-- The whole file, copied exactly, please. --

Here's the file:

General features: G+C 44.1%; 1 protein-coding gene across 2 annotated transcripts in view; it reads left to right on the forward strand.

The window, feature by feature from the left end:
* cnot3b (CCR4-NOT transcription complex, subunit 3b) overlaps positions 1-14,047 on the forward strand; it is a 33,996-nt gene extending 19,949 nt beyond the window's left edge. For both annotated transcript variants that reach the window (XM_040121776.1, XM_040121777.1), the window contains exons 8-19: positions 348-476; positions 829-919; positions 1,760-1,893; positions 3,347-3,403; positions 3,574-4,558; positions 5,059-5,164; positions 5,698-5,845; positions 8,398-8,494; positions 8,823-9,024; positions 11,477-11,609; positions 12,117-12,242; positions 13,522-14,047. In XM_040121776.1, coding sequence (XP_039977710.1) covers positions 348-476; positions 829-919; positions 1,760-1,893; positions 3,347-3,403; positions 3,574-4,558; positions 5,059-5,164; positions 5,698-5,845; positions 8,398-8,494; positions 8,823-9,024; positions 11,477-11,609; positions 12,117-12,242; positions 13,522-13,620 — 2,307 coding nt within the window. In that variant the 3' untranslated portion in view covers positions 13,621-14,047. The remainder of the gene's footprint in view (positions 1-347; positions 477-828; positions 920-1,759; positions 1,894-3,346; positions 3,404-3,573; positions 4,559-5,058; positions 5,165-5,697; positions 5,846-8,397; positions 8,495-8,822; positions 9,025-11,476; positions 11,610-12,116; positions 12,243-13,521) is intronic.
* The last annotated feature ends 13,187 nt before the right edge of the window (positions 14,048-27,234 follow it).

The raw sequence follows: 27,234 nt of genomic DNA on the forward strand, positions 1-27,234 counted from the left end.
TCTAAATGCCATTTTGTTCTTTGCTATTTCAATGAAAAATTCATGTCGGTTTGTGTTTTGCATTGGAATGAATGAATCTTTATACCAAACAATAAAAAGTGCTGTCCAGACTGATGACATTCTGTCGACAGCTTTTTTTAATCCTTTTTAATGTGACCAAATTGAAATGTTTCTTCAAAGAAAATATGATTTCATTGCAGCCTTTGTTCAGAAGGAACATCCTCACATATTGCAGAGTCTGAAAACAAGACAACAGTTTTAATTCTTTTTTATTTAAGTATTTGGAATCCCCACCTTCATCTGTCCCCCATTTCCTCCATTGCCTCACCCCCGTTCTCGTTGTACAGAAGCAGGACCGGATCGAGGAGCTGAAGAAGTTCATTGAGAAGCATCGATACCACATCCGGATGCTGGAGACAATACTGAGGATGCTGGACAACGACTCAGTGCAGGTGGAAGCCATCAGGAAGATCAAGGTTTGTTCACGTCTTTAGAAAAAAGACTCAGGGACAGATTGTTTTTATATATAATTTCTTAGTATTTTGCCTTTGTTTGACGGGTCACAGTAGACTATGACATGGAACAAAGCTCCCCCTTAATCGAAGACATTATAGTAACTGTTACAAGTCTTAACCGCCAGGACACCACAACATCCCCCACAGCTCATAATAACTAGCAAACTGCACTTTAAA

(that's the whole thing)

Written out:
General features: G+C 44.1%; 1 protein-coding gene across 2 annotated transcripts in view; it reads left to right on the forward strand.

The window, feature by feature from the left end:
* cnot3b (CCR4-NOT transcription complex, subunit 3b) overlaps positions 1-14,047 on the forward strand; it is a 33,996-nt gene extending 19,949 nt beyond the window's left edge. For both annotated transcript variants that reach the window (XM_040121776.1, XM_040121777.1), the window contains exons 8-19: positions 348-476; positions 829-919; positions 1,760-1,893; positions 3,347-3,403; positions 3,574-4,558; positions 5,059-5,164; positions 5,698-5,845; positions 8,398-8,494; positions 8,823-9,024; positions 11,477-11,609; positions 12,117-12,242; positions 13,522-14,047. In XM_040121776.1, coding sequence (XP_039977710.1) covers positions 348-476; positions 829-919; positions 1,760-1,893; positions 3,347-3,403; positions 3,574-4,558; positions 5,059-5,164; positions 5,698-5,845; positions 8,398-8,494; positions 8,823-9,024; positions 11,477-11,609; positions 12,117-12,242; positions 13,522-13,620 — 2,307 coding nt within the window. In that variant the 3' untranslated portion in view covers positions 13,621-14,047. The remainder of the gene's footprint in view (positions 1-347; positions 477-828; positions 920-1,759; positions 1,894-3,346; positions 3,404-3,573; positions 4,559-5,058; positions 5,165-5,697; positions 5,846-8,397; positions 8,495-8,822; positions 9,025-11,476; positions 11,610-12,116; positions 12,243-13,521) is intronic.
* The last annotated feature ends 13,187 nt before the right edge of the window (positions 14,048-27,234 follow it).

The raw sequence follows: 27,234 nt of genomic DNA on the forward strand, positions 1-27,234 counted from the left end.
TCTAAATGCCATTTTGTTCTTTGCTATTTCAATGAAAAATTCATGTCGGTTTGTGTTTTGCATTGGAATGAATGAATCTTTATACCAAACAATAAAAAGTGCTGTCCAGACTGATGACATTCTGTCGACAGCTTTTTTTAATCCTTTTTAATGTGACCAAATTGAAATGTTTCTTCAAAGAAAATATGATTTCATTGCAGCCTTTGTTCAGAAGGAACATCCTCACATATTGCAGAGTCTGAAAACAAGACAACAGTTTTAATTCTTTTTTATTTAAGTATTTGGAATCCCCACCTTCATCTGTCCCCCATTTCCTCCATTGCCTCACCCCCGTTCTCGTTGTACAGAAGCAGGACCGGATCGAGGAGCTGAAGAAGTTCATTGAGAAGCATCGATACCACATCCGGATGCTGGAGACAATACTGAGGATGCTGGACAACGACTCAGTGCAGGTGGAAGCCATCAGGAAGATCAAGGTTTGTTCACGTCTTTAGAAAAAAGACTCAGGGACAGATTGTTTTTATATATAATTTCTTAGTATTTTGCCTTTGTTTGACGGGTCACAGTAGACTATGACATGGAACAAAGCTCCCCCTTAATCGAAGACATTATAGTAACTGTTACAAGTCTTAACCGCCAGGACACCACAACATCCCCCACAGCTCATAATAACTAGCAAACTGCACTTTAAA